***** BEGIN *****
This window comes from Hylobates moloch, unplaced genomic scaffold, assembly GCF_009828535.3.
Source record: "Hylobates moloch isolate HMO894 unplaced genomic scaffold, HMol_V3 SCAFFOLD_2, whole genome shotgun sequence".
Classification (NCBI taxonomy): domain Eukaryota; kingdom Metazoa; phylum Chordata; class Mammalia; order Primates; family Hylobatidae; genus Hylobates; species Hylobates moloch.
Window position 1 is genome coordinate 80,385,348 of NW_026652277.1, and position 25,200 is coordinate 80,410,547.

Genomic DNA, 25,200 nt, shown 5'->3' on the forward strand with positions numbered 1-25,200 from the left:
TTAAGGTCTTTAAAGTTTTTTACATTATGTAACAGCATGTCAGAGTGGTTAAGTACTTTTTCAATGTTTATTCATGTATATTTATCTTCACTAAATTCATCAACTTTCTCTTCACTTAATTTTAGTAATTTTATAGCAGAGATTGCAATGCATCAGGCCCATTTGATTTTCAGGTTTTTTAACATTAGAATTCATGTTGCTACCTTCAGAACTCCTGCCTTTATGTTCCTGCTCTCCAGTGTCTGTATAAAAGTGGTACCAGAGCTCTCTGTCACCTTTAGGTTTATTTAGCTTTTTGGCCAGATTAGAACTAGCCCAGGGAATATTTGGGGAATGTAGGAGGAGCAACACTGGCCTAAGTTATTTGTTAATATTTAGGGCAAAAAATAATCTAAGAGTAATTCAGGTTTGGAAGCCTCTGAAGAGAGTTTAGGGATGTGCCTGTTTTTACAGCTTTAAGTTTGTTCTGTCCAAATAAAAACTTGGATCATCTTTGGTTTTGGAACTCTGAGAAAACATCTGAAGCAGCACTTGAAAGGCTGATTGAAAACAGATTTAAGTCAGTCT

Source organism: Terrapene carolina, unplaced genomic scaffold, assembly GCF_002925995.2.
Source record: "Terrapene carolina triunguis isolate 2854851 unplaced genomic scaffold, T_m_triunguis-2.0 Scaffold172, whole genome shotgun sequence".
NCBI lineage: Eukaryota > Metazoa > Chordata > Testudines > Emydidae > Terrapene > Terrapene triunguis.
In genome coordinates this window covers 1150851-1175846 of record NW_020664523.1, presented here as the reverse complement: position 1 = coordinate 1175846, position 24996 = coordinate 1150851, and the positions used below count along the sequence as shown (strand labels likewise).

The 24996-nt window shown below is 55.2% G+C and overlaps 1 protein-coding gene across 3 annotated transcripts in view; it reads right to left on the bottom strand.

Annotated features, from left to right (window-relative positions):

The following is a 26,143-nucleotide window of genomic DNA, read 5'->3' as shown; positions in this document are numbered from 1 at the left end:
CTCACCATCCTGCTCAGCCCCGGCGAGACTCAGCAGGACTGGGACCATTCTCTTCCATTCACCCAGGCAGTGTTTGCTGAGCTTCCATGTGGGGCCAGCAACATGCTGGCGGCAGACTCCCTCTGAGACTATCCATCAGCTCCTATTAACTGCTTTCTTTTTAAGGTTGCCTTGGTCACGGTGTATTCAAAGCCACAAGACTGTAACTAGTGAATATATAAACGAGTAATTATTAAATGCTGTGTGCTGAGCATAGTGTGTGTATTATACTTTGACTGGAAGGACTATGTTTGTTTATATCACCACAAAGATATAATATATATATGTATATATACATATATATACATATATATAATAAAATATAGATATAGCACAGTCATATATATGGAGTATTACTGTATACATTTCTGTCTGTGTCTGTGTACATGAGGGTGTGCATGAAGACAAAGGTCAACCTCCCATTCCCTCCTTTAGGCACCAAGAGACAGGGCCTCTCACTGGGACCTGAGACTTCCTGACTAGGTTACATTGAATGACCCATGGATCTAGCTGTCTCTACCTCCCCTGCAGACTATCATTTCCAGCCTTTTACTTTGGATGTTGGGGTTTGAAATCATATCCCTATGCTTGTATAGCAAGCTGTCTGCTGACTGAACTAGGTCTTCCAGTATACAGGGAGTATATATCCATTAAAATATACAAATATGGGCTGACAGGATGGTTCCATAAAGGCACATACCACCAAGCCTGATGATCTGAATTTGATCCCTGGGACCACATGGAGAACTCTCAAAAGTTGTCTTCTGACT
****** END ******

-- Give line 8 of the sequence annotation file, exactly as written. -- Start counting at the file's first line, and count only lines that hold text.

Source record: "Terrapene carolina triunguis isolate 2854851 unplaced genomic scaffold, T_m_triunguis-2.0 Scaffold172, whole genome shotgun sequence".